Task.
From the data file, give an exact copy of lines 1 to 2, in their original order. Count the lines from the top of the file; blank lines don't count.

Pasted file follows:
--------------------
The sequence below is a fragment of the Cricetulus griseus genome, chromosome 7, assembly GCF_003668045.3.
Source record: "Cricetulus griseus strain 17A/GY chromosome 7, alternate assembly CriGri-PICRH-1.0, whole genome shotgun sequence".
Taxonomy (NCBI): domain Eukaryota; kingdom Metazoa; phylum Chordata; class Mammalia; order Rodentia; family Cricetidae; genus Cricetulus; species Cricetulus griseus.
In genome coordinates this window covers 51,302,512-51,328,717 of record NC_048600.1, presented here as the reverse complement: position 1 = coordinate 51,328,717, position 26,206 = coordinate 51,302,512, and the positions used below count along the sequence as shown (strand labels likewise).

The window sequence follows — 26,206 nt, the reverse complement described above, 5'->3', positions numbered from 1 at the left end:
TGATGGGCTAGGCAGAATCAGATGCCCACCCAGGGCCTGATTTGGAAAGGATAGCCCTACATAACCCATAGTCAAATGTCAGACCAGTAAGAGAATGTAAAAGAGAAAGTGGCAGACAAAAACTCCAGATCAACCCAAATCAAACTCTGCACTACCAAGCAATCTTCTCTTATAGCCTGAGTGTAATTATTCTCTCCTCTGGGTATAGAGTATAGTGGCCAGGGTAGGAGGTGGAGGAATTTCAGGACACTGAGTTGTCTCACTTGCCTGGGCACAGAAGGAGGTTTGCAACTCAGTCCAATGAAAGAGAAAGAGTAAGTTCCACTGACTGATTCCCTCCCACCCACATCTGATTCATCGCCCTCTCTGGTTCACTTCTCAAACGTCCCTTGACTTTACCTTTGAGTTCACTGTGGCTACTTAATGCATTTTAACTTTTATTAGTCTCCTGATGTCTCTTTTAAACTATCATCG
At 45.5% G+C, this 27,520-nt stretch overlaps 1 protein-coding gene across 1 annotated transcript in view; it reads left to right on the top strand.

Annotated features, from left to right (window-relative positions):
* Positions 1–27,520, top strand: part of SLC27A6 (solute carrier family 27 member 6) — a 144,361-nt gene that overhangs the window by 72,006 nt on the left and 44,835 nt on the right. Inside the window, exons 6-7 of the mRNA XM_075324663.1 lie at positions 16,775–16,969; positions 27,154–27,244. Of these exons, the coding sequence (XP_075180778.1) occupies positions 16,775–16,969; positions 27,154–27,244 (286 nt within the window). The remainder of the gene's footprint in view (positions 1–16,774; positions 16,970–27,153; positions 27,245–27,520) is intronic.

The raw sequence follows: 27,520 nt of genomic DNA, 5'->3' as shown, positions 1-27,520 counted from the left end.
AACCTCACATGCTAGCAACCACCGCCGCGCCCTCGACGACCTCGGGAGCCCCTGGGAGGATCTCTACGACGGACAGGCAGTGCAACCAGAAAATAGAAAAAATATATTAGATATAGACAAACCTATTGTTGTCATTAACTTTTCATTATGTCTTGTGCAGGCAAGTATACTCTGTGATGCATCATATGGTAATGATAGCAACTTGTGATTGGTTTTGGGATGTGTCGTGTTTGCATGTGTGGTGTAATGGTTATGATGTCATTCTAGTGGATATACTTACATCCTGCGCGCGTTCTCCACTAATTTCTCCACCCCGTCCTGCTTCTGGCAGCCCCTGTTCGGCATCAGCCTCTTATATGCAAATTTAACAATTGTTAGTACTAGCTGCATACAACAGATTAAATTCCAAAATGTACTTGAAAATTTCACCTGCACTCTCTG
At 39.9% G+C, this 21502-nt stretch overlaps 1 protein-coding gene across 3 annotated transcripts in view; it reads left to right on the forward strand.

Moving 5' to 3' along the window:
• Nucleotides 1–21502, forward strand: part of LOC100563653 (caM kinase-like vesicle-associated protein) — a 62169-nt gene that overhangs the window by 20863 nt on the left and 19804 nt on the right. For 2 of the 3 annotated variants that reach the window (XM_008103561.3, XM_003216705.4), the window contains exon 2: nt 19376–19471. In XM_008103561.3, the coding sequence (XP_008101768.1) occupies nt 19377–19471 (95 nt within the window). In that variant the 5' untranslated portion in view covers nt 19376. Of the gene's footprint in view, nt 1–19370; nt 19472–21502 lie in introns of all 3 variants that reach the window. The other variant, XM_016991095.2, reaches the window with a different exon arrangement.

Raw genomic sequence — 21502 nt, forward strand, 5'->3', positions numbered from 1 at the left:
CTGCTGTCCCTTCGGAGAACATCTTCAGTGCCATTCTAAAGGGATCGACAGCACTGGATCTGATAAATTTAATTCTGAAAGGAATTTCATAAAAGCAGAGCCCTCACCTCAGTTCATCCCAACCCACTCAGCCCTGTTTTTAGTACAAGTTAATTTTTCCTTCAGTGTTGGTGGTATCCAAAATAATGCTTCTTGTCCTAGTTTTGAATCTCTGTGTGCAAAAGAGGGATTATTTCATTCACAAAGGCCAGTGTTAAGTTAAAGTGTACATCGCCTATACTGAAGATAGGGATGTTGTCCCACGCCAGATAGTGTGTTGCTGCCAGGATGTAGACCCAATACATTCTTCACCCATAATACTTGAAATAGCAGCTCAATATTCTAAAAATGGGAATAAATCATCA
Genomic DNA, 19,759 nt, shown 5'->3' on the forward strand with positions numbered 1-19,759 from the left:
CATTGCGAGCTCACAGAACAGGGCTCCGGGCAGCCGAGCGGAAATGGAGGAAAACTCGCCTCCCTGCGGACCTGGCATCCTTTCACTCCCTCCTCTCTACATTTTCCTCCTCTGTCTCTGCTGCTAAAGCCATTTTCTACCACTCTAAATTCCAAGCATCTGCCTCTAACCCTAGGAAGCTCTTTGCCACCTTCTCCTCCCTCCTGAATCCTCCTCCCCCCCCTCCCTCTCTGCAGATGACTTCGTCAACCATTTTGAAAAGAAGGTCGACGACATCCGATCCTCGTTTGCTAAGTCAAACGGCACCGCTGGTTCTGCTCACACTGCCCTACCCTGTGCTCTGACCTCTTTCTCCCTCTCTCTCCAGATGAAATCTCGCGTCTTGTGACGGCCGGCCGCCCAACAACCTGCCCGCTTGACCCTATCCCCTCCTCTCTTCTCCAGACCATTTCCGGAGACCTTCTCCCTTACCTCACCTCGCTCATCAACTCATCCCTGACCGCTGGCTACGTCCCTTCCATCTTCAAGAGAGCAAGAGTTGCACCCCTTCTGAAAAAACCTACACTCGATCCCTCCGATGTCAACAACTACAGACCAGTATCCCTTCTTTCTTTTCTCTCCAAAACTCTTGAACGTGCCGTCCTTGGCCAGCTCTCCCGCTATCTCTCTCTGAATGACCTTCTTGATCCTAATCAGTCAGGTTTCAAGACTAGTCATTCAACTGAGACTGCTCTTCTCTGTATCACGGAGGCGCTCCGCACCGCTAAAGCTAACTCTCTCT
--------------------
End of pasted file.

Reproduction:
The sequence below is a fragment of the Cricetulus griseus genome, chromosome 7, assembly GCF_003668045.3.
Source record: "Cricetulus griseus strain 17A/GY chromosome 7, alternate assembly CriGri-PICRH-1.0, whole genome shotgun sequence".